VA3TO version of the W6PO 2m amplifier.
1.5 KW output @ 144 MHz.

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The Star of the show

Front Drawing | Front Mock-up

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Cut Material | Plate Lines | Plate Clamp | Tuning Parts

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Left View | Top View | Back View | Bottom View | Right View

The desire to hear my radio echoes off the moon inspired me to build this full legal limit "QRO" amplifier for 2 meters. So far my modestly successful moonbounce endeavours have been accomplished using a 275 watt solid state amplifier but physics and math dictate that I need more power to hear my own echoes. I chose to build an 8877 triode tube amplifier based on the proven W6PO design. A reprint of the original construction article is posted here.

My version deviates from the typical 19" wide rack-mount form factor because I wanted a desktop amplifier. I was able to scale down the width but not the height due to the inherent design of the RF compartment. This amplifier is 14" wide x 10.25" high x 10.25" deep (excluding protrusions).

A G3SEK Triode Control Board was employed for Grid supply & Grid/Plate/HV protection. The board kit is a bit pricey but worth it in my opinion. I may never know that one of the times a fault trip occurs might have resulted in fatal damage to the tube had the protection board not been used. Cheap insurance for a $500 tube !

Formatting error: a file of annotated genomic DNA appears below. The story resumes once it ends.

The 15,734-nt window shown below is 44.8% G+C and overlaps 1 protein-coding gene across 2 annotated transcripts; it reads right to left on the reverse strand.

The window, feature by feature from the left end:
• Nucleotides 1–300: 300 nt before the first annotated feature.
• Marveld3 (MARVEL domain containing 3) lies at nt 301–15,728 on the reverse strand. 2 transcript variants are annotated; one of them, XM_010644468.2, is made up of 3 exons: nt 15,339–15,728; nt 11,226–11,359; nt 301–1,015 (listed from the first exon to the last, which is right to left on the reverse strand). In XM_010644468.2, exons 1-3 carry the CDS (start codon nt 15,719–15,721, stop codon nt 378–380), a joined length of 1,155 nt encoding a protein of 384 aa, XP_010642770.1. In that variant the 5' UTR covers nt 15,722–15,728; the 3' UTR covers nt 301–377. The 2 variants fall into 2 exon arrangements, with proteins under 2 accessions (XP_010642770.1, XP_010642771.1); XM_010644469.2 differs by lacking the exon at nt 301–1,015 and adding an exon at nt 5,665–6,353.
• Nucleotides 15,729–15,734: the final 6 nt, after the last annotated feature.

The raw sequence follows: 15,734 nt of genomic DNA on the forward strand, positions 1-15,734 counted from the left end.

The front panel was designed in AutoCad(TM). The artwork was given to an aquaintence who runs an engraving business. The raw material is clear 1/16" plastic that comes painted on the back side. The Acad file was masaged then loaded into his computer operated X-Y engraving machine which reverse engraved the lettering on the painted side and milled the through-holes and cut-outs. The lettering was opaque after engraving so I used some Testors model paint to colour it to my liking. I'm happy with the result and because it's done from the back side, the lettering will never wear.

The trial version of "Meter" by Tonne Software was used to produce new meter scales. I printed them onto white label material using a colour laser printer then applied them to the meter faces. The meters look like they were made to order from the factory !

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